How to Sharpen Your Soft Skills to be a Servant Leader

  • October 27, 2022

Waiting for my return flight after SAFe® Summit 2022, I have time to reflect on the conference’s themes. Organizations are moving toward outcome-oriented processes and cross-functional teams with business agility and value stream management initiatives. It’s clear that traditional management, where employees serve their manager, won’t cut it. It will require a shift to servant leadership where managers provide their employees with the vision, goals, and future runway. A shift in leadership behavior such as this can be an enabler to unlock the organization’s flow, resulting in successful business transformation. As we all know, great people working together, thinking together, and being empowered to make decisions as a team aligned to a common goal can go a long way.

While servant leadership was described more than half a century ago in The Servant as Leader by Robert Greenleaf, its popularity has taken off since the onset of COVID. With the necessity of more flexibility in workplaces, schedules, time off, and more, the team member input and wellbeing have never been more important to achieving desired outcomes. And when you add an agile framework, such as SAFe, to the mix, you just can’t get work done with top-down management. The transparency required to visualize the work process and potential impediments necessitates truthful, two-way communication. Everyone participates in driving success. Remember it won’t always be easy. Becoming a servant leader will always be a journey for me, but I’ve had help from mentors and colleagues in developing a few guidelines that have improved my servant-leadership skills. As I experiment, fail, and try again, I mature -- and hopefully mentor and create opportunities for my teams to prosper in this digital age.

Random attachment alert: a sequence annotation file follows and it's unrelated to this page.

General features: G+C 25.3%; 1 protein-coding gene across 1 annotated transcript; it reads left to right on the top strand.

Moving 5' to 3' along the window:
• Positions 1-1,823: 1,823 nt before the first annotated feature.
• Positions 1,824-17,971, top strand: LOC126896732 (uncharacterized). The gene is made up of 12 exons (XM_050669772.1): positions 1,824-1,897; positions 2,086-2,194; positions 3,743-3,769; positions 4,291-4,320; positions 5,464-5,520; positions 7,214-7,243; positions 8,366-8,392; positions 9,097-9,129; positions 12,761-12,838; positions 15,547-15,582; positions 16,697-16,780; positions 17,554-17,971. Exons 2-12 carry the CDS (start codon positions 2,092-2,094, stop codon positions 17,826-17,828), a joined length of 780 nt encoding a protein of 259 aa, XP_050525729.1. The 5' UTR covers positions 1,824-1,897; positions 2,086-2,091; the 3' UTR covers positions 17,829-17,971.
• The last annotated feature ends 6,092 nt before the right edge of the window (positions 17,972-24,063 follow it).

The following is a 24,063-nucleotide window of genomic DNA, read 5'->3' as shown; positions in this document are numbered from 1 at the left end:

Put others above yourself

This is not easy in an organization where people talk big about their success and what they have accomplished. Servant leadership is not about bragging about your personal success. It’s about lifting up your team, and creating the runway for their success and then celebrating what has been accomplished together and how it has added value for a client or even your own organization. If you instead boast about your success or capability as a leader or about an initiative that you delivered, you diminish the contributions of every other team member. As a leader, your contribution to the team is supporting and providing the execution of the value that leads to successful outcomes of the goals and vision that has been defined.

Think about the last time you put yourself before the team and you worked late on something. In the morning the team reaped the rewards of that extra time to have a successful day, that’s how we impact others!

Set the vision for what success looks like

How do you know you are successful as a team? A servant leader helps the team understand the organizational goals and what team success means. By helping your teams create solutions and strategies, you enable the success of your team. This can’t be “in name only.” You must empower employees to make decisions, not just say that you do. The teams are where the information is day to day. If you have hired and mentored the right team, let them loose to make real decisions.